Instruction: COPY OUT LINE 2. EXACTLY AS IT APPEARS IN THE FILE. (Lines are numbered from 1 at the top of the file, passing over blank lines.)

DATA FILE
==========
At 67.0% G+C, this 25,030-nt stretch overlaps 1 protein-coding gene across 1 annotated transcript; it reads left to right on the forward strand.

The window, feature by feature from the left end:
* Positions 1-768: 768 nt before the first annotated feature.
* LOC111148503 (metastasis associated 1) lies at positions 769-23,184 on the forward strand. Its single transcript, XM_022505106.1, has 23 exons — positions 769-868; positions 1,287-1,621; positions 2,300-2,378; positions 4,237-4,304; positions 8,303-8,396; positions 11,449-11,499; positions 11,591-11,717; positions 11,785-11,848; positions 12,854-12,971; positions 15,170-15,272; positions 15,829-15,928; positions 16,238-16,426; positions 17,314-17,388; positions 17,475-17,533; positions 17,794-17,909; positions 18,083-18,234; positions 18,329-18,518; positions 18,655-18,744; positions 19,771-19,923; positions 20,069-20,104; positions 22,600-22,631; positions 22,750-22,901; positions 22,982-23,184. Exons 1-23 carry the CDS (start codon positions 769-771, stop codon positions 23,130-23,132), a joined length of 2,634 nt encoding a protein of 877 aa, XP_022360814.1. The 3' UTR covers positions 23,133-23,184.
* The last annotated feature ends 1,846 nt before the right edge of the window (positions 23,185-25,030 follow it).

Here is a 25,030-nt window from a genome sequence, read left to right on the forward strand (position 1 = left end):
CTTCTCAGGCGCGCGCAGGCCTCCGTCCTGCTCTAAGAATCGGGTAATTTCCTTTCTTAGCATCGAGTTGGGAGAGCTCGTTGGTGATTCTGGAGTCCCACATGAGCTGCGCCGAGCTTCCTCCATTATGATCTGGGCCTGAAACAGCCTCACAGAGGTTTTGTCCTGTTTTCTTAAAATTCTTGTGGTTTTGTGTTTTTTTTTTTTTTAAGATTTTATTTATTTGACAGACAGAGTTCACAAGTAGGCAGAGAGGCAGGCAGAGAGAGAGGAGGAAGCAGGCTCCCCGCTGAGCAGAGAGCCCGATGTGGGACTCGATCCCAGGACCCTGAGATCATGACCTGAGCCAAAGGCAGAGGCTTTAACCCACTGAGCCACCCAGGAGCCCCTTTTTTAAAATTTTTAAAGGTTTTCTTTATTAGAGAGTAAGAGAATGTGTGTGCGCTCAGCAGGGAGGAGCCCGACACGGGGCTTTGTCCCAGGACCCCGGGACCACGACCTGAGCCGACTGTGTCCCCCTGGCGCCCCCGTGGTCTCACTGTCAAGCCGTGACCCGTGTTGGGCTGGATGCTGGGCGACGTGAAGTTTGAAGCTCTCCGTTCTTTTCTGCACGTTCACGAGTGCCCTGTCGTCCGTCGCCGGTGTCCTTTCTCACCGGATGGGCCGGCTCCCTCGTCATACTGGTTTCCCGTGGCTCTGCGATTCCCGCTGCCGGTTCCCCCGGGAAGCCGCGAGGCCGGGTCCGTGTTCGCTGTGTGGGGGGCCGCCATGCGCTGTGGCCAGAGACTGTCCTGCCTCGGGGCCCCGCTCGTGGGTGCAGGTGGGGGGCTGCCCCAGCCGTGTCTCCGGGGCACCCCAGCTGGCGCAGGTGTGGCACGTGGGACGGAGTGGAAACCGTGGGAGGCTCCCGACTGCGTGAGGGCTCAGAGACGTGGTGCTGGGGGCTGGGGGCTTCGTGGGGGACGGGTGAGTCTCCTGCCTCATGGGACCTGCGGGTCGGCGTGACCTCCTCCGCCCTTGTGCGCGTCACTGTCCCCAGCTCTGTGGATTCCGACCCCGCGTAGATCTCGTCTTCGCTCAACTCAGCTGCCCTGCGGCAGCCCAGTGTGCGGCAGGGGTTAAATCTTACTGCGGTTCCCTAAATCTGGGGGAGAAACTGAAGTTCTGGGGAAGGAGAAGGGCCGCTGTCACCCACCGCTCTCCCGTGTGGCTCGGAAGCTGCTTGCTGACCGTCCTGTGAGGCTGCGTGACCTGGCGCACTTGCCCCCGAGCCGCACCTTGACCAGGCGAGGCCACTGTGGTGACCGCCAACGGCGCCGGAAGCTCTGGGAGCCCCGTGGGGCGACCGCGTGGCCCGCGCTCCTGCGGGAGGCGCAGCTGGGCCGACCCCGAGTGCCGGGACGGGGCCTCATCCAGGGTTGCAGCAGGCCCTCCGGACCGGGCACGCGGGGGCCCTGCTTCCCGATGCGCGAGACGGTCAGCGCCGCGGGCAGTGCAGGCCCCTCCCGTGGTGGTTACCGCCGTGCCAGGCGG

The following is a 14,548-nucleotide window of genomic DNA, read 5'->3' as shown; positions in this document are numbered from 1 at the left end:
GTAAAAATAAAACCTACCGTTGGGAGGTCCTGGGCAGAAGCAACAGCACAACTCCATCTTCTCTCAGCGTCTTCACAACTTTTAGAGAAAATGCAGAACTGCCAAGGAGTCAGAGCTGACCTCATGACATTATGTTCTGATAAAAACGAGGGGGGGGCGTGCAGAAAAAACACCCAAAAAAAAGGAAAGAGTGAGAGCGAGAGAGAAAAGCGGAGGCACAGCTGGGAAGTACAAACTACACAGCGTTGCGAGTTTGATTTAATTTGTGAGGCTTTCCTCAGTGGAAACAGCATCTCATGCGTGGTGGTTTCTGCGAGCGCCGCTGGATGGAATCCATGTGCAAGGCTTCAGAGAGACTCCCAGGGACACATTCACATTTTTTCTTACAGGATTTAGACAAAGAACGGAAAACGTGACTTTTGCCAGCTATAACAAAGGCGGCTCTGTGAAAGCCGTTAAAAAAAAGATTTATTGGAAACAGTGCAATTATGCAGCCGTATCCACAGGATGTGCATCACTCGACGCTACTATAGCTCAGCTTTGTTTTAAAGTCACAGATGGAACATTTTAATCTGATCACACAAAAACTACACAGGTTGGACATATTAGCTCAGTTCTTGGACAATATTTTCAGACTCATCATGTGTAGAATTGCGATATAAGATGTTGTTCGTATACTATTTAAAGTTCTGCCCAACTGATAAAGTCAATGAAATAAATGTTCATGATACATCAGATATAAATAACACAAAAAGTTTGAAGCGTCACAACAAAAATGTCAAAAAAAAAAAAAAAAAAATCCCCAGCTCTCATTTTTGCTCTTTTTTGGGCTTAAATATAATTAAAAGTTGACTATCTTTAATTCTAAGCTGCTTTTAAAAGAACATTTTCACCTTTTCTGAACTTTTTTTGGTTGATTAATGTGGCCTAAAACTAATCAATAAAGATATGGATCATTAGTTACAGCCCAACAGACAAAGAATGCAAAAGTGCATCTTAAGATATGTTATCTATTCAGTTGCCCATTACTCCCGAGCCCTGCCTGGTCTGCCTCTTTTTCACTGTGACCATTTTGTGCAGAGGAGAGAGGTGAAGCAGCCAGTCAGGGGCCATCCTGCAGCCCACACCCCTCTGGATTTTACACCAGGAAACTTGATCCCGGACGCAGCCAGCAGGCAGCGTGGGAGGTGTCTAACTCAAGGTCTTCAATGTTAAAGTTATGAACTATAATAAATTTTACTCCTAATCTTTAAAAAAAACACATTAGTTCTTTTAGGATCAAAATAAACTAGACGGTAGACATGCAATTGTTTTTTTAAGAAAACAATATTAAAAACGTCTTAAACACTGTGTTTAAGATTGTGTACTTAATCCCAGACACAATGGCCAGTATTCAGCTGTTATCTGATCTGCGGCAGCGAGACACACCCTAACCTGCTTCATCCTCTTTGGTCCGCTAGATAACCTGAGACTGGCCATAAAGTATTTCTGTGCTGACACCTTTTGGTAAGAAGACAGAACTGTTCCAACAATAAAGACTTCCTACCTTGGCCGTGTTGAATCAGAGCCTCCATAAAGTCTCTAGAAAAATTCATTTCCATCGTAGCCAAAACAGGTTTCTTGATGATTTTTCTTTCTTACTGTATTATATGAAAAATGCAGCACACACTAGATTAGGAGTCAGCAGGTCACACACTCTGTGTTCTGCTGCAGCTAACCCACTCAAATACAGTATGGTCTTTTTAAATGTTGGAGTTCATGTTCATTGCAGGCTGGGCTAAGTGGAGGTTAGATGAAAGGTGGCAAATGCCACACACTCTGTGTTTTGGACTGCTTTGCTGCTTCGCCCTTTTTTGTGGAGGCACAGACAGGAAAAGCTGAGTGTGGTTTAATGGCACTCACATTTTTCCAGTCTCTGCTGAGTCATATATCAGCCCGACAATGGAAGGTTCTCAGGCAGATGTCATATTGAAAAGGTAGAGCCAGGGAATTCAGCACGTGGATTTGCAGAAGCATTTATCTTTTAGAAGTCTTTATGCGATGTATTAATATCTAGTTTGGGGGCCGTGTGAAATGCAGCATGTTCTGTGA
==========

The window, feature by feature from the left end: